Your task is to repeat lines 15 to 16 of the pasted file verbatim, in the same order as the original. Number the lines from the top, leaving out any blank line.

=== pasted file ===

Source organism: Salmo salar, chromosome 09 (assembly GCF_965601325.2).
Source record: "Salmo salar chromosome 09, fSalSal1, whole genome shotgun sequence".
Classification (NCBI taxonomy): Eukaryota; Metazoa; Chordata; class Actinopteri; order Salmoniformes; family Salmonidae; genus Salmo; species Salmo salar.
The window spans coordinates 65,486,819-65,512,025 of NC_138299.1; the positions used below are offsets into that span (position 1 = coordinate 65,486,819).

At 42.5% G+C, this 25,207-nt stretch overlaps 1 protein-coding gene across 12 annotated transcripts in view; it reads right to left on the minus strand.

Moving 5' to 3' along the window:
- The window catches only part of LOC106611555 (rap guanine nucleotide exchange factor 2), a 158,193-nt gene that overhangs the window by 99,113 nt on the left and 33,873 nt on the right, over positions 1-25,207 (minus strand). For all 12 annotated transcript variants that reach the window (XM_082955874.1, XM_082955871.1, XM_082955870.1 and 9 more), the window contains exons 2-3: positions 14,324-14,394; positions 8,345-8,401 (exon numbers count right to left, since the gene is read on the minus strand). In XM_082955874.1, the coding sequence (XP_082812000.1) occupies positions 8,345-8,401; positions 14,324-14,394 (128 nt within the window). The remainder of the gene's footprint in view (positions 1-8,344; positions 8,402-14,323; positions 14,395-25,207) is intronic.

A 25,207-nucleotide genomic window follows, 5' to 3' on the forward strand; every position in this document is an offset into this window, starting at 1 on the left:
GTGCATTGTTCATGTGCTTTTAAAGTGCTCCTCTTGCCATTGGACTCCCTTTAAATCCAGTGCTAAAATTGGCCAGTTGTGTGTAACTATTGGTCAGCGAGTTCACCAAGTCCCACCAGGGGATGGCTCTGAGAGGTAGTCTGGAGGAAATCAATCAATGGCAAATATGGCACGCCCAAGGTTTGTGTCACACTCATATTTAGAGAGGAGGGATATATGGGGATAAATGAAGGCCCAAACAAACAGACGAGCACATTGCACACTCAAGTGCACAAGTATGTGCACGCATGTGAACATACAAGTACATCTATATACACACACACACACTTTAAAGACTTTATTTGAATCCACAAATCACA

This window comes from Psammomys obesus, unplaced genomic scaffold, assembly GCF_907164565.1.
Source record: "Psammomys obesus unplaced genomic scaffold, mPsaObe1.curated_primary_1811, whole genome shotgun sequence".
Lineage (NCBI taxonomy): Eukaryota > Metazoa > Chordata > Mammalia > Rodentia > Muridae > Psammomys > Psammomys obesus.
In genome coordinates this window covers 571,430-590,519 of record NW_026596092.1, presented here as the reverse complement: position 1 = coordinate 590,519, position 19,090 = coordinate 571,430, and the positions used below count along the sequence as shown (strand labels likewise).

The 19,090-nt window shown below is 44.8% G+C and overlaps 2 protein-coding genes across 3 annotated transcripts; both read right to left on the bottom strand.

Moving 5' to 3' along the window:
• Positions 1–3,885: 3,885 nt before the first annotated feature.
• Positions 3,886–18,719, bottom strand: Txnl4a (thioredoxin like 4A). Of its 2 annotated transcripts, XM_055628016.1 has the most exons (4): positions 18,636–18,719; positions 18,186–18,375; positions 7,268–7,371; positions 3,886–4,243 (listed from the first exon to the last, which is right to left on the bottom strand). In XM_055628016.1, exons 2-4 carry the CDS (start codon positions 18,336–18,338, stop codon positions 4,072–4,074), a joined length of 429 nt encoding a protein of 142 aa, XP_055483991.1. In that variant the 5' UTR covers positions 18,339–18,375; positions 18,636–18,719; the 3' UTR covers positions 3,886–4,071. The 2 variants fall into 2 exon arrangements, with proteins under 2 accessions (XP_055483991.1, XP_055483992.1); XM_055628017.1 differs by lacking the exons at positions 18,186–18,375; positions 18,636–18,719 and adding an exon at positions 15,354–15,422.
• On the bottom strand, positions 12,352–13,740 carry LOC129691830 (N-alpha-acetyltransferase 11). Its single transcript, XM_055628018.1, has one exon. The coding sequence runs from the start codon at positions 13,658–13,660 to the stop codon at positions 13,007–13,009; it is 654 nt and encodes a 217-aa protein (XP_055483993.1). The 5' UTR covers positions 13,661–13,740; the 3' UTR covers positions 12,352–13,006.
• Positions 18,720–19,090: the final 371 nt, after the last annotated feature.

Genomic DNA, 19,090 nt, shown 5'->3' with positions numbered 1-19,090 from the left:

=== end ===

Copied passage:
Moving 5' to 3' along the window:
• Positions 1–3,885: 3,885 nt before the first annotated feature.